In the 1980s, poor health curbed Romaine’s very active social life. All his life he was an unabashed admirer and lover of women. In fact, his mother even wrote him to “stop wolfing around”. To all of his woman friends, Romaine seems to have been a good listener and confidante. He had four wives and two sons, one of whom was given away for adoption at age four, and two daughters, including one who lived only two weeks after birth and a second who may or may not have been his own. He had many friends and correspondents who enjoyed his hospitality. He was an astute literary and dramatic critic, a keen observer of world events, and a dedicated admirer of music and dance, especially jazz, which he collected for many years.
Throughout his life Romaine was interested in many social, political, and literary causes, and had many acquaintances among well-known persons—e.g., Ernest Hemingway, ee cummings, Marlene Dietrich, William Faulkner, and Alla Nazimova. Romaine was convinced that he had a story to tell about them and made many notes as guides to writing his autobiography. (He also made lists of women he met and loved.) But, he died in 1986 before carrying out his literary intentions.
The Romaine papers show us a man who always planned to write about his interesting acquaintances and the important events in which he was a witness or participant—for example, his arrest by civic authorities in 1965 for selling copies of a banned book. His papers evidence the life of a small bookseller, a man of intelligence, a participant in socially relevant political and civic activities, and a lover of books, women, liquor, parties, tennis, and music.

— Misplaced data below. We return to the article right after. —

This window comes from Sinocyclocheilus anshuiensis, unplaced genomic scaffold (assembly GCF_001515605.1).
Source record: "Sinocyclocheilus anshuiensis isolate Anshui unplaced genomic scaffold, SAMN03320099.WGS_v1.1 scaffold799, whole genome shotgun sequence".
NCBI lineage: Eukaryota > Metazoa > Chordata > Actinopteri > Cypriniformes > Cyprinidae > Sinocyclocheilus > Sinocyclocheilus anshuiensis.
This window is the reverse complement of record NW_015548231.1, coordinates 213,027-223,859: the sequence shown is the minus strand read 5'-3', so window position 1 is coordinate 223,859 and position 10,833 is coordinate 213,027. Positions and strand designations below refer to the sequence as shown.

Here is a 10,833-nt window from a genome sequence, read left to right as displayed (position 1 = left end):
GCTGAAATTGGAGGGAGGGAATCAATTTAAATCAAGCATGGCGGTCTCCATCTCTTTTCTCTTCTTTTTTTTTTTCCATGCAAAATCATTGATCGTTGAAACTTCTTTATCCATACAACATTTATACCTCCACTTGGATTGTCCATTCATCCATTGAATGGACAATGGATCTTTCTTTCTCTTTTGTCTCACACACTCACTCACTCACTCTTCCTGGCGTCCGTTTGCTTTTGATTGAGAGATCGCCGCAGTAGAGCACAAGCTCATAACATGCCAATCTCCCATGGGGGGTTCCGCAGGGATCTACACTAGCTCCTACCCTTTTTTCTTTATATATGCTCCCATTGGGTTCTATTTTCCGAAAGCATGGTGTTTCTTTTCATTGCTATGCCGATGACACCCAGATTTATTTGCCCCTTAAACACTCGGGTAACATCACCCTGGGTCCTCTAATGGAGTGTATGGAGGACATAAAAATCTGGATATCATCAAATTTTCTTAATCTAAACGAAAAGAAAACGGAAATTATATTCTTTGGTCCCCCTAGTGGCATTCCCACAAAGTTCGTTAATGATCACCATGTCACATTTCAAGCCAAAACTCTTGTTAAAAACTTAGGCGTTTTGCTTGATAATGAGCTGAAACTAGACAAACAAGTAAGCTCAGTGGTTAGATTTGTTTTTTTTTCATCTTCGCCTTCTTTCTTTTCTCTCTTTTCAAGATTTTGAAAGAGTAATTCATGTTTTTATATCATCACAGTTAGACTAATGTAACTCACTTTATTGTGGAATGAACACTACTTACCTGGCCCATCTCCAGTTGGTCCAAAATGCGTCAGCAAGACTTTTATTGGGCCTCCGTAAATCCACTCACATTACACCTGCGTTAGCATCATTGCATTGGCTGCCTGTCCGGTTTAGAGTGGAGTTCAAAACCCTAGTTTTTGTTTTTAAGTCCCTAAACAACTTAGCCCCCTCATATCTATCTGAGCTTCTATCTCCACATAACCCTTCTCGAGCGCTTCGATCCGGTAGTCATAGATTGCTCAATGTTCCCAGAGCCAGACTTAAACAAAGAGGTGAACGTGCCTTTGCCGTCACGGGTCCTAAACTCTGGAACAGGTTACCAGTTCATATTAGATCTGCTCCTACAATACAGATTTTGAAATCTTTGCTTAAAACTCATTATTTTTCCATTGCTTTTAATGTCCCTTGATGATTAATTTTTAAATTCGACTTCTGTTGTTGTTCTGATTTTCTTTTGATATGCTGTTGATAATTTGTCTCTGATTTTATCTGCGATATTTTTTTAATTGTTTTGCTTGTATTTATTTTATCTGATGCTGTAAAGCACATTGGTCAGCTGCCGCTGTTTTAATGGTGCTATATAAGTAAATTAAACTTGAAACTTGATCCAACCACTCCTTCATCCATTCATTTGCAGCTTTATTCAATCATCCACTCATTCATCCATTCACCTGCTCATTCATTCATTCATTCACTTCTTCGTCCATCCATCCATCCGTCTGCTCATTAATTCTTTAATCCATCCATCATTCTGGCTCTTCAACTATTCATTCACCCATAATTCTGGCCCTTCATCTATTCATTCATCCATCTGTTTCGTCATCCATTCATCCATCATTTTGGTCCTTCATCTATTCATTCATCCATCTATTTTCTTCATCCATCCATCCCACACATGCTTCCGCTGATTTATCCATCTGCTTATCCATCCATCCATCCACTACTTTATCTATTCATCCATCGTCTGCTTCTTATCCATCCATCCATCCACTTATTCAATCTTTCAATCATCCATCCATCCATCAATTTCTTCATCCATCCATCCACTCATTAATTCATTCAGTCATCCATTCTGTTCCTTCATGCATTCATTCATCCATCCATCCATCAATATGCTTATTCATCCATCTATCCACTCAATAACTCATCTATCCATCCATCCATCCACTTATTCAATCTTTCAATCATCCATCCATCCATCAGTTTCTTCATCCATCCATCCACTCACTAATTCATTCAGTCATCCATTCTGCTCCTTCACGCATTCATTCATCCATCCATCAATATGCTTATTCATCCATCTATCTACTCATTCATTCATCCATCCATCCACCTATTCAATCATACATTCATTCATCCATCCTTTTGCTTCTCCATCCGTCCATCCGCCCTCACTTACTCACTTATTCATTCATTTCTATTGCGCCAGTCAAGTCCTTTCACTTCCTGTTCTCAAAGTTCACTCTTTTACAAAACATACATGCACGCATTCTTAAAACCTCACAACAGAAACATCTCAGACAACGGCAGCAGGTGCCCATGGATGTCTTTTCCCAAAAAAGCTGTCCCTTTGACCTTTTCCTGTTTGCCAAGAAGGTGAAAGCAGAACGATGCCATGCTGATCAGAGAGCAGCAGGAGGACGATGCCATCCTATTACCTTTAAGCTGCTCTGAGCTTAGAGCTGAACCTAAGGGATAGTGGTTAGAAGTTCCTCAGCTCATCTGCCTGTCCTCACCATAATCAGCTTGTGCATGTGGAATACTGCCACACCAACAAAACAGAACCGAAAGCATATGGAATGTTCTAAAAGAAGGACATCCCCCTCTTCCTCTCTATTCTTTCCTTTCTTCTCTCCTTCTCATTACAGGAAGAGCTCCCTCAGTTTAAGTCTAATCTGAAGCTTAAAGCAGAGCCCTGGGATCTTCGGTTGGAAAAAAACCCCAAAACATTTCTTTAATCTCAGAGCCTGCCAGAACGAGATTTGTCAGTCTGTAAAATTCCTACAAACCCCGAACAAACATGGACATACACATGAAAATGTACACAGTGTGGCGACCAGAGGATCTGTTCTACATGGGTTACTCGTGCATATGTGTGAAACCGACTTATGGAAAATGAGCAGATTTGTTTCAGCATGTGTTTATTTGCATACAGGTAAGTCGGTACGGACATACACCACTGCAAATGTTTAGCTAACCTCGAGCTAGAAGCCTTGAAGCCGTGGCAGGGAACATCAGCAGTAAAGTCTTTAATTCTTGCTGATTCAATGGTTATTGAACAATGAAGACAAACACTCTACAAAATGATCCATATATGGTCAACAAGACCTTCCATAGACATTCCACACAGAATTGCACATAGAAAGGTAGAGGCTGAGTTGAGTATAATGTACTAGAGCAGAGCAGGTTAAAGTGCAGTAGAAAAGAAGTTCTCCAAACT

8.9 Linear Feet (20 boxes and 1 card box)
Correspondence and papers of Milwaukee and Chicago bookseller and bon vivant Paul Romaine. Also photographs, memorabilia, diaries, clippings, writings (of Romaine and others), plus items relating to theater, music, political events and persons who interested Romaine.
Papers are organized in the following series:
- Series 1: Family Correspondence, 1924-1985
- Boxes 1-2
- Series 2: General Correspondence, 1923-1986
- Boxes 3-7
- Series 3: Diaries and Notebooks, 1924-1983
- Box 8
- Series 4: Writings of Paul Romaine, 1923-1985
- Boxes 9-10
- Series 5: Writings by Others, 1923-1985
- Boxes 11-13
- Series 6: Legal Matters, 1954-1968
- Box 14
- Series 7: Subject Files, 1926?-1985
- Boxes 15-16
- Series 8: Biographical Information, 1916-1986
- Box 17
- Series 9: Audiovisual, 1880-1986
- Boxes 18-20
- Series 10: Bookstore Files, 1949-1986
- Boxes 20-21
Collection Stack Location
1 31 6
Gift, Paul Romaine estate, 1986.
Lenore Glanz, 2009.
- Gibson, Paul, 1907- (Person)
- Hemingway, Ernest, 1899-1961 (Person)
- Ilma, Viola (Person)
- Lott, George (Person)
- College of Complexes (Chicago, Ill.) (Organization)
- Romaine, Paul, -1986 (Person)
- Nash, Jay Robert (Person)
- Faulkner, William, 1897-1962 (Person)
- New Theatre (New York, N.Y.) (Organization)
- Roman family (Family)
- Conroy, Jack, 1898-1990 (Person)
- Bleamer family (Family)
- Brush, Albert (Person)
- Carlisle, Harry (Person)
- Davis, Frank Marshall, 1905-1987 (Person)
- De Granamour, A., 1915-1987 (Person)
- Edgewater Beach Tennis Club (Chicago, Ill.) (Organization)
Genre / Form
- Correspondence -- 1901-1950
- Correspondence -- 1951-2000
- Diaries -- 1901-1950
- Diaries -- 1951-2000
- Photographs -- 1901-1950
- Photographs -- 1951-2000
- Inventory of the Paul Romaine papers, 1880-1986, bulk 1937-1983
- Lenore Glanz
- Language of description
- Script of description